Well long story Larry with a lot of info and wishes. Hope your life may be enjoyable too for this 2007 and the years to come and before I forget congratulations with your birthday. Lovely to see mentioning all those names from former colleagues from RNI days. Must be nice to know they’re all readers, except for o­ne, from the Knot International Radio Report. The o­ne who isn’t a reader is Alan West as he is somewhere under custody in a not so pretty jail. And I can say for 100% it is not for joy riding.

Ron from Holland is telling us that his son has done some marvellous work updating and refreshing his memories pages about Radio Veronica. Well let’s all have a look at: www.ronneke.nl/radio_veronica/radio_veronica.htm

One of the more ‘sad offshore photographs’

Veronica’s Norderney o­n travel in 2000. (Archive: Antoni Barten)

At the end of the month I will be visiting southern England and meeting a lot of people. o­ne of them I will see in Highgate, when we both visiting Peter Moore. I’m talking about Bob Lawrence. He sent us a memory to share: ‘ My most embarrassing moment was o­n my first full day o­n the MV Mi Amigo. I went into the studio with Marc Jacobs and everybody else for Baken 16. You might remember a record called ‘Arabian Affair’ by The Abdul Hassan Orchestra? Mi Amigo played it a lot and I think Marc even made a special vocal version too. Anyway, Marc played the song and said something in Dutch and looked at me .... I had no idea what he said but I tried to be funny by saying o­n air "I think my mum had o­ne o­nce". Everybody in the studio laughed and I had no idea why. Marc then explained that he had said something like "Buzby is in the studio with us, you know you look like an Arabian Affair." To which my reply must have sounded hilarious. Anyway Hans, look forward to meeting you at the end of January.

Regards, Bob Lawrence’

Now time for several updates o­n sites from radio friends, first o­ne to mention is Paul Jan de Haan who suddenly found a former Radio Atlanta deejay from 1964 o­n the internet. Johnny Jackson was 17 years of age at the time he made his first steps o­nboard the MV Mi Amigo. For the full story go to the weblog of Paul de Haan at: http://pauldehaan.web-log.nl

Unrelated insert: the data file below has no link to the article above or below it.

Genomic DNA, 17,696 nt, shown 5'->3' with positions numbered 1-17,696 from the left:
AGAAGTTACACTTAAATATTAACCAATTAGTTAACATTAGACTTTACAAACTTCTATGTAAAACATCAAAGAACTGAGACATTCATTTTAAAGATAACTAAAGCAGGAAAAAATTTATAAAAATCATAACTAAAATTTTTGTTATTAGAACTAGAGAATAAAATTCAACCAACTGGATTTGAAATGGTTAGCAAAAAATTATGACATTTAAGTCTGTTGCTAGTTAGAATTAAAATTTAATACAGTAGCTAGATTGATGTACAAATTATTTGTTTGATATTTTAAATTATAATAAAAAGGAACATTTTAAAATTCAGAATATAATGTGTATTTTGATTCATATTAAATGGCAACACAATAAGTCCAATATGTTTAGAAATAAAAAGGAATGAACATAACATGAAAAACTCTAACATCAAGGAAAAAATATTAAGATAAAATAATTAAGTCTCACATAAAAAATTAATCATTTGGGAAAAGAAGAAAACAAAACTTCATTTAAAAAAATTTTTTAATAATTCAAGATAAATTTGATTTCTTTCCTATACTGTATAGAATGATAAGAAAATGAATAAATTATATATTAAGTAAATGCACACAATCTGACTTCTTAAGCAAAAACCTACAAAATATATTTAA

I can mention you that Paul has arranged that Johnny Jackson will sent the archive Atlanta material, which Johnny kept for all this years, to the postal address of yours truly so we can all enjoy some of the stuff soon.

Then more about the tribute site for Radio Mi Amigo, run by Theo van Halsema. He as added some new chapters to his site, mainly articles and photos published by several journalist after they made a visit to the Mi Amigo o­n land studios, then in the seventies in Spanish Playa de Aro, http://www.Theovanhalsema.com

The monthly mentioning of Bob LeRoi follows: ‘Trust you had an enjoyable Christmas & welcome to the 1st Update of 2007. In this months ‘Scrapbook’ it's the concluding part of the Radio Sovereign International story as told by station owner John Kenning. With many never before published pictures both of Radio Sovereign and it's competitor Radio Nova (Italy) it's a great look, listen & read

‘One Subject o­ne Link’ takes a swipe at the Music Industry in Money for Nothing as they attempt to get revenue for music from your ISP, so everybody could end up paying even if they never download music! Available to buy o­n-line. First orders delivered for the long awaited Radio City 299 T Shirt, produced to commemorate the stations close 40 years ago & the Marine Etc Broadcasting Offenses Act & for the enthusiasts version of the Radio Essex Documentary CD which is now complete & dispatched. Finally the A-Z of Pop & Rock Music arrives at the letter (K) with more records & CD's to buy at sensible prices. Enjoy your visits & Happy New Year. www.bobleroi.co.uk